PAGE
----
A vast amount of medical news has been downplayed regarding Chaetomium in past literature. Chaetomiumspp. are among the fungi causing infections wholly referred to as phaeohyphomycosis. Fatal deep mycoses due to Chaetomium atrobrunneum have been documented. Brain abscess, peritonitis, cutaneous lesions, and onychomycosis may also develop due to Chaetomium spp.
Aspergillus is the most common genus of fungi in our environment with more than 160 different species of mold. Sixteen of these species have been documented as causing human disease. Aspergillosis is now the 2nd most common fungal infection requiring hospitalization in the United States. Aspergillus fumigatus. The most encountered species causing infection. It is seen abundantly in decomposing organic material, such as self-heating compost piles, since it readily grows at temperatures up to 55 C. People who handle contaminated material often develop hypersensitivity to the spores of Aspergillus and may suffer severe allergic reactions upon exposure. Aspergillus flavus. The 2nd most encountered fungi in cases of Aspergillus infection. It is also known to produce the mycotoxin aflatoxin, one of the most potent carcinogens known to man. In the 1960s, 100,000 turkey poults in Great Britain died from ingesting contaminated feed. Most countries have established levels for aflatoxin in food. However, the risks associated with airborne exposure are not adequately studied and no exposure standards exist. Aspergillus niger. The 3rd most common Aspergillus fungi associated with disease and the most common of any Aspergillus species in nature due to it’s ability to grow on a wide variety of substrates. This species may cause a ‘fungal ball’, which is a condition where the fungus actively proliferates in the human lung, forming a ball. It does so without invading the lung tissue.
These fungi are commonly found in soil, food, cellulose, grains, paint, carpet, wallpaper, interior fiberglass duct insulation, and decaying vegetation. Penicillium may cause hypersensitivity pneumonitis, asthma, and allergic alveolitis in susceptible individuals. The genus Penicillium has several species. The most common ones include Penicillium chrysogenum, Penicillium citrinum, Penicillium janthinellum, Penicillium marneffei, and Penicillium purpurogenum. This fungi has been isolated from patients with keratitis, ear infections, pneumonia, endocarditis, peritonitis, and urinary tract infections. Penicillium infections are most commonly exhibited in immunosuppressed individuals. For example, P. marneffei is a fungus abundant in Southeast Asia that typically infects patients with AIDS in this area. Infection with P.marneffei is acquired via inhalation and initially results in a pulmonary infection and then spreads to other areas of the body (lymphatic system, liver, spleen, and bones), and is often fatal. An indication of infection is the appearance of papules that resemble acne on the face, trunk, and extremities. Penicillim spp. do have the ability to produce mycotoxins. The mycotoxin known as Ochratoxin A, which is nephrotoxic and carcinogenic, may be produced by Penicillium verrucosum. Verrucosidin is another mycotoxin produced by this fungus that exhibits neurotoxity. Penicillic acid is another mycotoxin that is nephrotoxic (causes kidney and liver damage).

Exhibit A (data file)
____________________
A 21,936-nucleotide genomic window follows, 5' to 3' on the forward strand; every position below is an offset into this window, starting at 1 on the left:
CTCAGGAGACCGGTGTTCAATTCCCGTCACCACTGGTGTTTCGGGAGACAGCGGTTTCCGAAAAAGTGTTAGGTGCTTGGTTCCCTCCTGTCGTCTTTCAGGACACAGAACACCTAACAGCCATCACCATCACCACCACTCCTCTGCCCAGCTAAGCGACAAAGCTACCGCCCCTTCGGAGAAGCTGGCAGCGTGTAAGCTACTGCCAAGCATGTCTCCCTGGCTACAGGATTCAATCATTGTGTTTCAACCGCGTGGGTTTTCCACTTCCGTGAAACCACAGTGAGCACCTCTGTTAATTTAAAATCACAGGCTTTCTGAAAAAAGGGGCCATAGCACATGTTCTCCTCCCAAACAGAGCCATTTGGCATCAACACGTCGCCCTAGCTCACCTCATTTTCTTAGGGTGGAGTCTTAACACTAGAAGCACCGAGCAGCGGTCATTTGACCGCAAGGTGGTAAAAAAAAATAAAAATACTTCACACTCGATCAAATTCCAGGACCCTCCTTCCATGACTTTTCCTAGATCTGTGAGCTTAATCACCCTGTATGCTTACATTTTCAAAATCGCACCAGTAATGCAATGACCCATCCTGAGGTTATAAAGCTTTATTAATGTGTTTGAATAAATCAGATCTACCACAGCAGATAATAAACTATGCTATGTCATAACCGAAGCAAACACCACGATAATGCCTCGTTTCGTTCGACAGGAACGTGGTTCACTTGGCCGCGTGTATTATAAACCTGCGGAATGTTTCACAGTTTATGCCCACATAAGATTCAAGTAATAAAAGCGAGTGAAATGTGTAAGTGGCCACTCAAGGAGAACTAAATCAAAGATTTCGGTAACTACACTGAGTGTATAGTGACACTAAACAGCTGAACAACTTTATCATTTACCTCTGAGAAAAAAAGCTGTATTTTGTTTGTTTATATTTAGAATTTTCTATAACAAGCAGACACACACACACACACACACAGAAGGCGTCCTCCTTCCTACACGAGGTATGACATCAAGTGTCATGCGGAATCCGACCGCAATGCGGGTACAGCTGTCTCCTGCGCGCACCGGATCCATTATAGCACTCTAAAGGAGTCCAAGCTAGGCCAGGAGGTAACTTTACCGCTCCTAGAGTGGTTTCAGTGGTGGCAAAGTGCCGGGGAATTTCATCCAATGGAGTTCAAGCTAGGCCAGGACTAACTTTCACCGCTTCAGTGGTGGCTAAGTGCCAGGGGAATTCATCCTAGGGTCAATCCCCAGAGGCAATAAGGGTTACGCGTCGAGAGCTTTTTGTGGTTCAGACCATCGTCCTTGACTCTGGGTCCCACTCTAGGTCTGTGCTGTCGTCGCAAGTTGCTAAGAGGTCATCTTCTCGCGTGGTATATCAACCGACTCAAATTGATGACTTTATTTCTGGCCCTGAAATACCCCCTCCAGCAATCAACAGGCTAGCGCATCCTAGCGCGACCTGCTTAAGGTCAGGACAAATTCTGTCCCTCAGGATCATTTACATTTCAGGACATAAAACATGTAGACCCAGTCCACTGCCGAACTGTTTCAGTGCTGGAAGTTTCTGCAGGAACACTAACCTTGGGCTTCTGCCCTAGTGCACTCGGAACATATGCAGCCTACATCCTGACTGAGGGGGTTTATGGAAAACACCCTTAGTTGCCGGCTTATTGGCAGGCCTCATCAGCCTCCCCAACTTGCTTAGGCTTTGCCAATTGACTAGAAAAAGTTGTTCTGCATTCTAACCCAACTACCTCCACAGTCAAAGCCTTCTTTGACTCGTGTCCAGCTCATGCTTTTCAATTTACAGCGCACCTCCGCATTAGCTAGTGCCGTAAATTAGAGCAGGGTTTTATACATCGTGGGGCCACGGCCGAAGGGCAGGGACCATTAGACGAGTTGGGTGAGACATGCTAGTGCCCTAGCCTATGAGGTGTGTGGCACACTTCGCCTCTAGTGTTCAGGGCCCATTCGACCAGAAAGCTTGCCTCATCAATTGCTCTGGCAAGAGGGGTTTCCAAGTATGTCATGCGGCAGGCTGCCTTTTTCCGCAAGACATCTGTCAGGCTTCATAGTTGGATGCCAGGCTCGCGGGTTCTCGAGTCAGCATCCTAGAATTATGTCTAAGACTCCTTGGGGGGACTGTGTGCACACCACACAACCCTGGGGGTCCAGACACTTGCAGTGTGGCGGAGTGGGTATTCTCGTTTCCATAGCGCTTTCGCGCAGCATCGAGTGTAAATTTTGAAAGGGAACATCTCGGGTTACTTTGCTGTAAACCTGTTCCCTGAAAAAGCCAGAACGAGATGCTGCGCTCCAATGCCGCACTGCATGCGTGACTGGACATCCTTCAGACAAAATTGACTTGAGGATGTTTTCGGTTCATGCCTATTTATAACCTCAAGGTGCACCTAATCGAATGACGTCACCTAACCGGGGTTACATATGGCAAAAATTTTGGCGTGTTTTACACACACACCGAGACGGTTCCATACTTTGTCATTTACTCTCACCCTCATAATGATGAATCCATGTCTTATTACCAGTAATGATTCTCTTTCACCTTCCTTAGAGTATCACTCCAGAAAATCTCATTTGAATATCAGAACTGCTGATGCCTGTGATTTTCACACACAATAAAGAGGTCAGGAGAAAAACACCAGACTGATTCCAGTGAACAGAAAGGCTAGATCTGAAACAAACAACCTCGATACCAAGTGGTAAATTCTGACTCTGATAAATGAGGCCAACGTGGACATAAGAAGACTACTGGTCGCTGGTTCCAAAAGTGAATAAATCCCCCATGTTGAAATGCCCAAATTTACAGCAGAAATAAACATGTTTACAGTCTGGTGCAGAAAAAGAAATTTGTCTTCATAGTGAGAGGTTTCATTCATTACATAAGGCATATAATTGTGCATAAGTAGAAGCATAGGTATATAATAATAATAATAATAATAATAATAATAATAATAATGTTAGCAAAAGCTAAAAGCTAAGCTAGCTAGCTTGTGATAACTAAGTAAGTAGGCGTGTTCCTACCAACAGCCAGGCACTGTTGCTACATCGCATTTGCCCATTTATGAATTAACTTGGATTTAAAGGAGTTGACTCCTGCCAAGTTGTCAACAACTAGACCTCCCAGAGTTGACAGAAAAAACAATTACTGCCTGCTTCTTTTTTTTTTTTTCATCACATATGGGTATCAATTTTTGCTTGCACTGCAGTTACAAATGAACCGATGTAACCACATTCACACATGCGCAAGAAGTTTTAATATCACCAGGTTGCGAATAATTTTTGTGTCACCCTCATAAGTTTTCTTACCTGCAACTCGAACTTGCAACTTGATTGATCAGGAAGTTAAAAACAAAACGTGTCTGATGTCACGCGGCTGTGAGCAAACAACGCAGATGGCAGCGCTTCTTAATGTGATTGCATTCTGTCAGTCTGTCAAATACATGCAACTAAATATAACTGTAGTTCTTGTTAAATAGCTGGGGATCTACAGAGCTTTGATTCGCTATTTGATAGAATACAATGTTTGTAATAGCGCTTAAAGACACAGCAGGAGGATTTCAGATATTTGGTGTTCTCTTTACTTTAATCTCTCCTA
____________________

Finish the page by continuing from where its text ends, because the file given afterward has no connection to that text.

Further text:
Mold Prevention Tips For The Home.
● Keep the humidity level in the home below 60%, ideally between 30% and 50%.
● Use exhaust fans while cooking and showering. Make sure fans vent to the outdoors.
● Ventilate and or dehumidify attics, crawl spaces, and basements.
● Keep bathrooms dry and well ventilated.
● Clean, dry or remove anything from your home that is water damaged within 24 to 48 hours.
● Watch for condensation and wet spots.
● And Most Important: Call the professionals at Select Restoration. Good Luck!
Call us today to learn more about our Quality Testing Protocol and Quality Mold Remediation Process.